Eat Gulf Seafood

Wine, Beer, and Fish
Pairing Guide

So you’ve cooked up the perfect Gulf Coast Seafood recipe: But now, what to drink? We’ve made it easy to pair the fresh flavors of seafood with the right wines and beers. Follow our seafood flowchart below to determine the best drink to go with your Gulf Coast Seafood dish.

A general rule to help pair alcohol and fish: match the texture and flavor of your fish with your drink. So if you’re preparing a hearty fish stew with a flavorful and oily fish, consider opting for a full-bodied red to go with it. On the other hand, a light white wine might be perfect for a pan-fried flaky fish. Similarly, robust beers (such as dark ales) typically pair well with firmer, more flavorful fish; beers like lagers and Hefeweizens generally suit milder fish.

Black drum has a firm texture but mild flavor. If you’re crumbing and frying it, we’d suggest pairing it with a hoppy IPA, pilsner, or tangy Chardonnay. If you’re sautéing your black drum, open up an oaky Chardonnay. If you’re making a black drum stew or sautéing it with a heavy sauce, lighten things up with a dry, fruity white like a Chardonnay or a New Zealand Sauvignon blanc.

Flounder is a lean, mild-tasting fish with a flaky texture. If it’s simply baked, we’d recommend washing it down with a light lager or sipping a dry white wine, like a Chablis or French Sauvignon blanc. If you’re making sautéed or pan-fried flounder with stronger flavors, you could go for a slightly bolder wine like a Chardonnay or Pinot gris; or even choose a beer like a lager or light amber ale.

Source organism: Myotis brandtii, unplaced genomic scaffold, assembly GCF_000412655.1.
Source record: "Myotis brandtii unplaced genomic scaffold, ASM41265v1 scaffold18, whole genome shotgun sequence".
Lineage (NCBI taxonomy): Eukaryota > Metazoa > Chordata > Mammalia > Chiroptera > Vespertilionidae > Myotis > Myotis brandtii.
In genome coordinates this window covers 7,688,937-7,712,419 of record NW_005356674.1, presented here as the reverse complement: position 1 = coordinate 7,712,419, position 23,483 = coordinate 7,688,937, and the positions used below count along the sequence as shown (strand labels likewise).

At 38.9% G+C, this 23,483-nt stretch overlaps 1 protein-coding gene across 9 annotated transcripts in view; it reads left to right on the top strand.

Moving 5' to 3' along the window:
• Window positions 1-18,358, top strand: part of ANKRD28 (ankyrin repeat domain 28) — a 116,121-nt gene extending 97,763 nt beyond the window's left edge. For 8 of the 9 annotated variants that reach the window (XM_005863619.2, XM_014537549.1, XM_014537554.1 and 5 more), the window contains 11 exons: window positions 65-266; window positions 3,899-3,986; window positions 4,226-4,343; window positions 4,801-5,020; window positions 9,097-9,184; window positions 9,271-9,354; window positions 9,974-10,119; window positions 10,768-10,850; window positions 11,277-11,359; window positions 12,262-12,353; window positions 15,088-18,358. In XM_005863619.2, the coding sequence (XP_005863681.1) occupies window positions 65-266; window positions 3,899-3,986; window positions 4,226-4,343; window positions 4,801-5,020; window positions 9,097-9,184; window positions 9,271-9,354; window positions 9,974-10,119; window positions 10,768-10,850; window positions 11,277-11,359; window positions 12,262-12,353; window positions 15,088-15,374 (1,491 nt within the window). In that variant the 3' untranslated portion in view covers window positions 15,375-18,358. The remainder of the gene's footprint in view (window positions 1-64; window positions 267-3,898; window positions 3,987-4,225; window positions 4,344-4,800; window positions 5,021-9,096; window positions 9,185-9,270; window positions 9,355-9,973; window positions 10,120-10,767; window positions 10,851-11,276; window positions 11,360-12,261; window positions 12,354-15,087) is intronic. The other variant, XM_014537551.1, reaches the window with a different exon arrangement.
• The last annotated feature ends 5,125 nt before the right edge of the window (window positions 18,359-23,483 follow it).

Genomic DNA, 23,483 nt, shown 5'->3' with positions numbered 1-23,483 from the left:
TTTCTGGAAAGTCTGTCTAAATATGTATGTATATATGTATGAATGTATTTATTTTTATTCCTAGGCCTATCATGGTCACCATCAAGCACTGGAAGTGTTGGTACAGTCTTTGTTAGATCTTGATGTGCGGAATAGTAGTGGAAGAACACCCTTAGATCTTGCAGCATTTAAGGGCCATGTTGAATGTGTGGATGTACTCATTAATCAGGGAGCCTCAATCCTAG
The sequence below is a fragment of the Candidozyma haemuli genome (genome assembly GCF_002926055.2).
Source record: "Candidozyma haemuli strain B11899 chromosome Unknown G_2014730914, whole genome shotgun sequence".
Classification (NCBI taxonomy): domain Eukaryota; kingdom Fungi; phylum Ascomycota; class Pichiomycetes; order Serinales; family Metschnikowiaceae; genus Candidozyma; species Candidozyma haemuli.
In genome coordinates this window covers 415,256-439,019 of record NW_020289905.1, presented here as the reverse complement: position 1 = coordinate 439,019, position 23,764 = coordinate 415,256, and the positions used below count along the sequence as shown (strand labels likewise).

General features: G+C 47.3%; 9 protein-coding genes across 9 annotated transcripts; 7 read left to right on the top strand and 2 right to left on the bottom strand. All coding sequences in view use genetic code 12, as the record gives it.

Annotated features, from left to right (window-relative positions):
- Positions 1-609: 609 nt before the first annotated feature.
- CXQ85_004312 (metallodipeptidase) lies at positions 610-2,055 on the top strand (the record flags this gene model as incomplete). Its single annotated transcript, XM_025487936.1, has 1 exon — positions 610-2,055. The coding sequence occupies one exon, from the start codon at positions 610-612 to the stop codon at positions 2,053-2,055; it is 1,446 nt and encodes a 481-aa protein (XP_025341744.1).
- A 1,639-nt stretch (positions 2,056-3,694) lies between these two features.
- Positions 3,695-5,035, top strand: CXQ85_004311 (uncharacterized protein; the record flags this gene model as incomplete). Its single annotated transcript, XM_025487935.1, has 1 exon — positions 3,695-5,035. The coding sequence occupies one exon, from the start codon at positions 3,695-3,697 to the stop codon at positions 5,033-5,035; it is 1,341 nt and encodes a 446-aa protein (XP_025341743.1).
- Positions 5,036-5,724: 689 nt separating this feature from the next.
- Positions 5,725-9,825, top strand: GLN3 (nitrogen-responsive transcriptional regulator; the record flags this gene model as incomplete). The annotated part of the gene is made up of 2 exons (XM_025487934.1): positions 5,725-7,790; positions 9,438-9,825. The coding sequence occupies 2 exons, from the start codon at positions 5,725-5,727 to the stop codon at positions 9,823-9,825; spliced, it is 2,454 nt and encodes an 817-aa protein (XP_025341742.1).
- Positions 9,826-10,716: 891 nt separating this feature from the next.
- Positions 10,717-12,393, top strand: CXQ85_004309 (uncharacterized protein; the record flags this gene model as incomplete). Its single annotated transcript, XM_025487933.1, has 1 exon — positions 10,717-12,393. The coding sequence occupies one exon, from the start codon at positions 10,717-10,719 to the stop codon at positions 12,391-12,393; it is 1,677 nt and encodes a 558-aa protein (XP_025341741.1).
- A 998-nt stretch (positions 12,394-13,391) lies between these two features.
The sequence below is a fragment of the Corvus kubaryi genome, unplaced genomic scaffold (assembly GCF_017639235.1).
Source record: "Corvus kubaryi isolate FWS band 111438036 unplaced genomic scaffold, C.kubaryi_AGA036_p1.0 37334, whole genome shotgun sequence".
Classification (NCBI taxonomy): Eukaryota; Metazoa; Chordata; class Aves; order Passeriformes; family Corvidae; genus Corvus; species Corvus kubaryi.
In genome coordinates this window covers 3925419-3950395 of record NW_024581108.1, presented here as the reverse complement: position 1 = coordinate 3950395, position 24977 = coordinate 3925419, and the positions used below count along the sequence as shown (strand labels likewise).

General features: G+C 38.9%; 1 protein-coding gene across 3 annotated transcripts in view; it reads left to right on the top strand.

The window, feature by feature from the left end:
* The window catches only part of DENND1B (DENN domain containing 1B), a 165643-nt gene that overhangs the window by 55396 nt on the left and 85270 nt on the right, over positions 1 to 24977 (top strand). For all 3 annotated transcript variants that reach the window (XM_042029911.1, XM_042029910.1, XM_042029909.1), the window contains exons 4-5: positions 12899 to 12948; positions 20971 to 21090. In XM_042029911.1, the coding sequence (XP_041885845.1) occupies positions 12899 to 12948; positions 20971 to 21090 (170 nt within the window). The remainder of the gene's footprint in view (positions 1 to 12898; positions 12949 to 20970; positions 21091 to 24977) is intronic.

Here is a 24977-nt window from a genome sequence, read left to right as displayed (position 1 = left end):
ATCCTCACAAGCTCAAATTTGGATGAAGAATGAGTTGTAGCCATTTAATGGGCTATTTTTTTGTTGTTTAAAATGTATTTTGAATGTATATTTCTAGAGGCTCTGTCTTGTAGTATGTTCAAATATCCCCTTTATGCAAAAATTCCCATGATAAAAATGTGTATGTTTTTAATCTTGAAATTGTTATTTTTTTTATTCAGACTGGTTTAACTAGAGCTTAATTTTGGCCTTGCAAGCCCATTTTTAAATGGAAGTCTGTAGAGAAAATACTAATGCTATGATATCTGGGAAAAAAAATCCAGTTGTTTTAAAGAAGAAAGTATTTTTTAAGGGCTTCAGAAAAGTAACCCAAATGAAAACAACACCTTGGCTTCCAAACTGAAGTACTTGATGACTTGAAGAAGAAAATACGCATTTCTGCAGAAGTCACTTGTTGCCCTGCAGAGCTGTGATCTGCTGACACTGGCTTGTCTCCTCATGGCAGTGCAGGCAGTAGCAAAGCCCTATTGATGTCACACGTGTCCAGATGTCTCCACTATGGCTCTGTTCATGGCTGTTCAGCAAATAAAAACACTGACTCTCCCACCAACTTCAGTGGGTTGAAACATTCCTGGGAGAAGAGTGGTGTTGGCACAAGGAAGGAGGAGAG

Grouper is a mild, firm-textured fish. When eating grilled grouper, we like to open up a bottle of nice medium-bodied white wine with a hint of fruit; many types of Chardonnays fall into this category, as well as New Zealand Sauvignon blancs. If you’re sautéing or pan-frying grouper, try a rich white wine, like a Chenin blanc or Viognier.

Mackerel is a boldly flavored fish with a firm texture. This fish’s rich oils pair perfectly with a dry, crisp white wine, like a Viognier; it can even taste nice alongside a glass of rosé. If you’re eating smoked mackerel, you can go for a heartier drink, such as an amber ale, light IPA, or mild red or rosé wine. We like Primitivos and Zinfindels.

Mahi-Mahi is a moderately flavored fish that can be cooked a number of different ways — so almost any wine or beer could be paired with it, depending on what you’re in the mood for! Try serving a very dry white wine, like a Vinho Verde or French Sauvignon blanc, with sautéed or pan-fried mahi-mahi. For crumbed and fried mahi-mahi, go for a cold IPA or pilsner, or a full-bodied white wine like a tangy Chardonnay.

Mullet is a dark, flavorful fish that can hold up against red wines depending on how it’s cooked. Grilled mullet can be served with a light Pinot noir if cooked with strong flavors; a dry, fruity white like a French Sauvignon blanc would also pair well. Mullet is often incorporated into stews or served with a heavy sauce. For these types of dishes, go bold with a dark lager or a lush white wine. A light red wine, like a young Syrah, would also be a good option.

Snapper is a lean, flaky, mild fish that goes well with fruity white wines like Pinot grigios and Sauvignon blancs. Depending on how it’s cooked, you could pair snapper with a balanced ale, too. For broiled or blackened snapper, we like to drink a roasted pale ale alongside it — the pale ale’s nutty flavor complement the smokiness of the blackened fish.

Swordfish is a dark, flavorful fish that can pair with red wine, white wine, or beer, depending on how you cook it! Grilled swordfish tastes great with a glass of medium-bodied wine; like a Pinot noir for bolder dishes or a Sauvignon blanc for lighter meals. If you’re baking or broiling swordfish, try serving it with a hearty ale or bold red wine, like a Gamay.

Tuna is a hearty, flavorful fish with a fabulous oily texture. It’s often served seared, with Asian flavors — in this case, a hoppy IPA would complement the fish’s oil and spice, and a New Zealand Sauvignon blanc would balance out any saltiness from soy sauce. If you’re serving tuna seasoned with earthy herbs, try opening up a citrus-focused white wine, dry red (like a Chianti), or a Saison beer.